We now create one port in east and west subnets and then enable the allowed address pairs configuration. Below are the commands, this can be done using horizon as well.

# openstack port create east_router --fixed-ip ip-address=30.0.0.10 --network east --allowed-address ip-address=0.0.0.0/0

# openstack port create west_router --fixed-ip ip-address=40.0.0.10 --network west --allowed-address ip-address=0.0.0.0/0

This completes the network and port configurations required for our use case.

Virtual Machine Configuration

Next step is to launch the Ubuntu VM and perform the required configuration.

Before going forward with the VM configuration details, here is the output of the hypervisors in the current openstack setup. We are launching all the 3 VMs(Ubuntu VM, shaker minion & primary VMs) on the controller+compute node, which the harrypotter hypervisor. We have disabled the other compute node so that all the VMs are launched in a single node. This is just for experiment purpose, you can use all the compute nodes if required.

Hypervisor view in the openstack setup

The Ubuntu VM require interface configuration and packet forwarding capability enabled after booting up, we will use cloud-init for this purpose. Below is the cloud-init script passed as user-data argument when booting up the VM. Alternatively the user can also login to the VM and perform the configuration post boot up(provided if ssh keys are registered or if username/password are known). Here is a copy of the script.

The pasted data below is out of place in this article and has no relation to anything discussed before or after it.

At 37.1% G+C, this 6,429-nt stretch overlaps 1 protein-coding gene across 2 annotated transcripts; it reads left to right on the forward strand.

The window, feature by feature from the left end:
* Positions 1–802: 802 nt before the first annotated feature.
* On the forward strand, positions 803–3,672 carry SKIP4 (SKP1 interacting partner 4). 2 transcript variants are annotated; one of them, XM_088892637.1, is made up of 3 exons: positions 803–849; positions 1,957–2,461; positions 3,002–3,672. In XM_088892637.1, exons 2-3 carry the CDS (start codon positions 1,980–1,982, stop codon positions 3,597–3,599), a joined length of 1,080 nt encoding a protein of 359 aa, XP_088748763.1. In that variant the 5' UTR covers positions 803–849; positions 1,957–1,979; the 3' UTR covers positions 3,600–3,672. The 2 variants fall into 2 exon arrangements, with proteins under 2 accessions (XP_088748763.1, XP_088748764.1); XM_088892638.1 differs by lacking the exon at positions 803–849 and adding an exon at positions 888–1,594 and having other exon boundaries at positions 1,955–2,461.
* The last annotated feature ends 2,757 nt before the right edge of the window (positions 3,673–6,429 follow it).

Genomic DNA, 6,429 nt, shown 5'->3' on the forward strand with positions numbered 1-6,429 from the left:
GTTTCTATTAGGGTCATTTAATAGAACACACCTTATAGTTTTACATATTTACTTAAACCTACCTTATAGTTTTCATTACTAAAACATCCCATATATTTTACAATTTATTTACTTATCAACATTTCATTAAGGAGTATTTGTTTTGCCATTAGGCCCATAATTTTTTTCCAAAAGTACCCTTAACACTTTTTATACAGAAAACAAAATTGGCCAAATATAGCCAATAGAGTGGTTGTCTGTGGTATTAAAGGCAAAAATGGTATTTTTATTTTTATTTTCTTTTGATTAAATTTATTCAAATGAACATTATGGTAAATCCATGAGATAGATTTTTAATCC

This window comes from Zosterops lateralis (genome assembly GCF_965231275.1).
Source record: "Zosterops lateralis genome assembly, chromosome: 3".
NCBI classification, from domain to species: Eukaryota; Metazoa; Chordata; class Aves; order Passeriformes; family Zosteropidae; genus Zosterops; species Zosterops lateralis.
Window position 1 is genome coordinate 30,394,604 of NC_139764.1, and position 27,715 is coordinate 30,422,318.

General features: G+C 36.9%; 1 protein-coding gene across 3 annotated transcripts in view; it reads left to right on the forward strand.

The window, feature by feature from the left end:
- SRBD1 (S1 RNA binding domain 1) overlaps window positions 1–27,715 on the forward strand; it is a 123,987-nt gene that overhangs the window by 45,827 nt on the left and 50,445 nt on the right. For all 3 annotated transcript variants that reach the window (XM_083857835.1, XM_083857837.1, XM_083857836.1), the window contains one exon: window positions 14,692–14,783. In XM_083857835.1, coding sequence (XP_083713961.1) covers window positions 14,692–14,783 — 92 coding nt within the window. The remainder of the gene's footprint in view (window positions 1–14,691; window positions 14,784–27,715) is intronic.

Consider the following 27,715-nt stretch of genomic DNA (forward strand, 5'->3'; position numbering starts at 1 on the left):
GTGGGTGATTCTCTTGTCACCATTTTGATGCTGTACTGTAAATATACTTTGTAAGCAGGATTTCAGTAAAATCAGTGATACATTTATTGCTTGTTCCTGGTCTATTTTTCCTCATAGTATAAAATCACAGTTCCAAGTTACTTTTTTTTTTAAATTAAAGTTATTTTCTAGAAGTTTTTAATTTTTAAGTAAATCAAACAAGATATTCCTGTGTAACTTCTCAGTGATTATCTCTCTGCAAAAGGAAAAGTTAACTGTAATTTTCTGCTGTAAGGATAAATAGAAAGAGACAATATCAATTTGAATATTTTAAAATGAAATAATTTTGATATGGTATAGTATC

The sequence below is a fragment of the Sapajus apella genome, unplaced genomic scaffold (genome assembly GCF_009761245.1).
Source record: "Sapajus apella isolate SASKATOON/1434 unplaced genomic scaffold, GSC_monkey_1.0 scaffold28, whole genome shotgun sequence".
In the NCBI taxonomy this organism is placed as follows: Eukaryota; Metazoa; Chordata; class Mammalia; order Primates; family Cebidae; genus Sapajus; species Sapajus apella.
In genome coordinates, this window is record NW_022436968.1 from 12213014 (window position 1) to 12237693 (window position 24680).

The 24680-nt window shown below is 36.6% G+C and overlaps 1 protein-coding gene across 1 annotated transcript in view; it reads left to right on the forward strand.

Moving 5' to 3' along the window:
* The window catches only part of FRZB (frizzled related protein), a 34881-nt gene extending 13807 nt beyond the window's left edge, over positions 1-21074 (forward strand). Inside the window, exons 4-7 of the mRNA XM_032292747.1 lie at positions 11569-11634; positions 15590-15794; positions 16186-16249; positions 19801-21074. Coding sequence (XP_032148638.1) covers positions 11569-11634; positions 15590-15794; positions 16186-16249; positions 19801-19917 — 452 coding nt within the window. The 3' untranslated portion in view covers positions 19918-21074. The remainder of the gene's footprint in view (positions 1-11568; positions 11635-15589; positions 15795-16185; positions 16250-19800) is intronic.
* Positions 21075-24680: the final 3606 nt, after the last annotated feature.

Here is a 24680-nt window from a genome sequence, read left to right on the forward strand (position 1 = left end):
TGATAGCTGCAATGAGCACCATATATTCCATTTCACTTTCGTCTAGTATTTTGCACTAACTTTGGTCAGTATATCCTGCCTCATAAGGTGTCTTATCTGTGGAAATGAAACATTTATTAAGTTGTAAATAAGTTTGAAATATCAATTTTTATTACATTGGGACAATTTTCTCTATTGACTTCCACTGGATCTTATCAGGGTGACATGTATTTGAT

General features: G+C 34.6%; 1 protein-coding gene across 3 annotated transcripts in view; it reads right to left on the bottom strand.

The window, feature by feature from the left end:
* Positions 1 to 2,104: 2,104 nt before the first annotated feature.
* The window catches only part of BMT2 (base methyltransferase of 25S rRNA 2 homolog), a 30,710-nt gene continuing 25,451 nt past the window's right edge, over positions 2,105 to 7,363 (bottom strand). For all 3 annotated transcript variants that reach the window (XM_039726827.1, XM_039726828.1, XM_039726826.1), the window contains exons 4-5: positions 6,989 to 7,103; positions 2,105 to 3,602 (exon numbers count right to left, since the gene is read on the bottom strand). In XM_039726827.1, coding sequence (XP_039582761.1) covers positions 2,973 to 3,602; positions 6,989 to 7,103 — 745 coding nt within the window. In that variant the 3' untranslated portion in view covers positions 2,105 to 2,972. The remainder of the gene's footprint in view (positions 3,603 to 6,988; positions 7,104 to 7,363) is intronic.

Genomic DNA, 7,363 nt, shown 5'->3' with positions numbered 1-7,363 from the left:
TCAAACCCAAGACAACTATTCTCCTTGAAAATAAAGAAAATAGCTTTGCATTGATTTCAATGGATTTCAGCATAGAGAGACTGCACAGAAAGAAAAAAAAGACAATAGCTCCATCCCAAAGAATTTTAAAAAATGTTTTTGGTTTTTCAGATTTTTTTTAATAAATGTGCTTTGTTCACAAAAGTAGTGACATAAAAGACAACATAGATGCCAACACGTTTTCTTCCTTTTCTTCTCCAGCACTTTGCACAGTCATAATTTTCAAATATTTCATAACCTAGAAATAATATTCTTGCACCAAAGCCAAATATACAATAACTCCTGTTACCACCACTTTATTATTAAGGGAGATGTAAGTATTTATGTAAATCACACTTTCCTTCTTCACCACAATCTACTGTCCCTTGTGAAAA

### test.sh script
#!/bin/bash
sudo dhclient ens4
sudo dhclient ens5
sudo ifconfig ens4 up
sudo ifconfig ens5 up
echo 1 > /proc/sys/net/ipv4/ip_forward

Now to launch the VM we are using openstack cli, the same can be replicated using horizon.

# openstack server create --user-data test.sh --image ubuntu --flavor m1.medium --nic net-id=<mgmt_net_id> --nic port-id=<east_router_port_id> --nic port-id=<west_router_port_id> ubuntu_router

The arguments used here are:

Ubuntu VM in openstack setup

Once we have the VM up and running, the interfaces would be configured using cloud-init script. We can verify the same using a simple ping test.